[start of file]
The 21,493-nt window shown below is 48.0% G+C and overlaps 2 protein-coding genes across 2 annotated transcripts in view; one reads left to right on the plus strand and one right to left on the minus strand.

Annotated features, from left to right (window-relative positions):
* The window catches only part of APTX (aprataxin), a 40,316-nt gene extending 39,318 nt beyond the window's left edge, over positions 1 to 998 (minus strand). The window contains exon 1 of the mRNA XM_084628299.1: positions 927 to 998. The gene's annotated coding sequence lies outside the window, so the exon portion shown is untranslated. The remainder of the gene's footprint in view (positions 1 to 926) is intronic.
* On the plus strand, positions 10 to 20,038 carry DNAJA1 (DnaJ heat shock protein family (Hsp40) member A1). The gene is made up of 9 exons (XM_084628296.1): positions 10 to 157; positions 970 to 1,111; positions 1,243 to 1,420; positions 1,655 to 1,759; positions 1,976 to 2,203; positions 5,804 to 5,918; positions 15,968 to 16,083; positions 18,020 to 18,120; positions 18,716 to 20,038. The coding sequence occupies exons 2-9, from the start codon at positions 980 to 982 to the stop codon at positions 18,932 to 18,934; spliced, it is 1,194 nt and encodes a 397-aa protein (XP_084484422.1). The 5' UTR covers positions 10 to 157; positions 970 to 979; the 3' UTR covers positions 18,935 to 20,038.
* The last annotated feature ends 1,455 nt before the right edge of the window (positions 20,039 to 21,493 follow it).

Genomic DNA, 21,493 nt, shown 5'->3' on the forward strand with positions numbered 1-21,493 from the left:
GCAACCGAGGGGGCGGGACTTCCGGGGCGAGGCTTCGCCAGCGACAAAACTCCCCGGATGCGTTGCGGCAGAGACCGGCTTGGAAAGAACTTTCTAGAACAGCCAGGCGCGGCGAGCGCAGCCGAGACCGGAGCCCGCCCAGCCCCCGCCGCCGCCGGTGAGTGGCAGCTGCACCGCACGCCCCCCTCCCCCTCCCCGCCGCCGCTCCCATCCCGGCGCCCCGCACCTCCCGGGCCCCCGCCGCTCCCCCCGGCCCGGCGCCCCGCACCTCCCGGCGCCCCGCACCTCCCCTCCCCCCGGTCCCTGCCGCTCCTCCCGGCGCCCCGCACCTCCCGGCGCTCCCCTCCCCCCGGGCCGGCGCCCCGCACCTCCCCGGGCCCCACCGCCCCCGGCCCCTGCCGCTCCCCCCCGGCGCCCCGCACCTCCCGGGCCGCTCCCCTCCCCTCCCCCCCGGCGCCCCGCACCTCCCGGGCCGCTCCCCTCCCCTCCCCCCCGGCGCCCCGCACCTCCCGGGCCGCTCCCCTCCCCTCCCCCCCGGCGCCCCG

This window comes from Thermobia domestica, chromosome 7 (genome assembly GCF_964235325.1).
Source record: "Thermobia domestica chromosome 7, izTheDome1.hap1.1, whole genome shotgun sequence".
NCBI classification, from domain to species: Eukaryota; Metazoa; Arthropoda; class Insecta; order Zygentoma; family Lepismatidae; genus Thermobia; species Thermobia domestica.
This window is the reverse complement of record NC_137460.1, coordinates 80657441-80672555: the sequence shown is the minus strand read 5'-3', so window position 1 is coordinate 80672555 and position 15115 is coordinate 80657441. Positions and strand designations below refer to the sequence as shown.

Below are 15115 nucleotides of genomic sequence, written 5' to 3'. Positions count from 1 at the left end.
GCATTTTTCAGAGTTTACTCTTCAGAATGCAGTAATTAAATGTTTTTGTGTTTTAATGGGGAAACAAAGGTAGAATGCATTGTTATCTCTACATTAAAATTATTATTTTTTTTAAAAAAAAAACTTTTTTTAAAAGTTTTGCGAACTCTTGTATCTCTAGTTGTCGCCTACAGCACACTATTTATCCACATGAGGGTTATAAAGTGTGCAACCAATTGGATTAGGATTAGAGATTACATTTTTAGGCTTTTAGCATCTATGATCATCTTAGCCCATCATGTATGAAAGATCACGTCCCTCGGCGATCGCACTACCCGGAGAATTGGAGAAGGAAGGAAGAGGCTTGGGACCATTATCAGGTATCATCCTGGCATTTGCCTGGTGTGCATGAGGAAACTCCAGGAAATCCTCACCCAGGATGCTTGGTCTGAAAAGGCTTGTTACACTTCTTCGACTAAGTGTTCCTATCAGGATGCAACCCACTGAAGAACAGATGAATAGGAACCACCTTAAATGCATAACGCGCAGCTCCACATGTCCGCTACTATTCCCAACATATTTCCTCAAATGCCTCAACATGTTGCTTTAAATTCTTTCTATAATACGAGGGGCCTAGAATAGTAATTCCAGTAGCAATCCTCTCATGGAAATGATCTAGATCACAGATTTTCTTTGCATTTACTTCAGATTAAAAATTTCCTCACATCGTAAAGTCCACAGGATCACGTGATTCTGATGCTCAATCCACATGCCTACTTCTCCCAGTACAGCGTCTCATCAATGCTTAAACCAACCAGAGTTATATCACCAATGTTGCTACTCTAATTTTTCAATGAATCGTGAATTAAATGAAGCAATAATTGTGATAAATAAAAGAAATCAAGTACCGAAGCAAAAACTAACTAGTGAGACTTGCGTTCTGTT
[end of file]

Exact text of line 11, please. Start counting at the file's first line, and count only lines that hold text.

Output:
This window is the reverse complement of record NC_137460.1, coordinates 80657441-80672555: the sequence shown is the minus strand read 5'-3', so window position 1 is coordinate 80672555 and position 15115 is coordinate 80657441. Positions and strand designations below refer to the sequence as shown.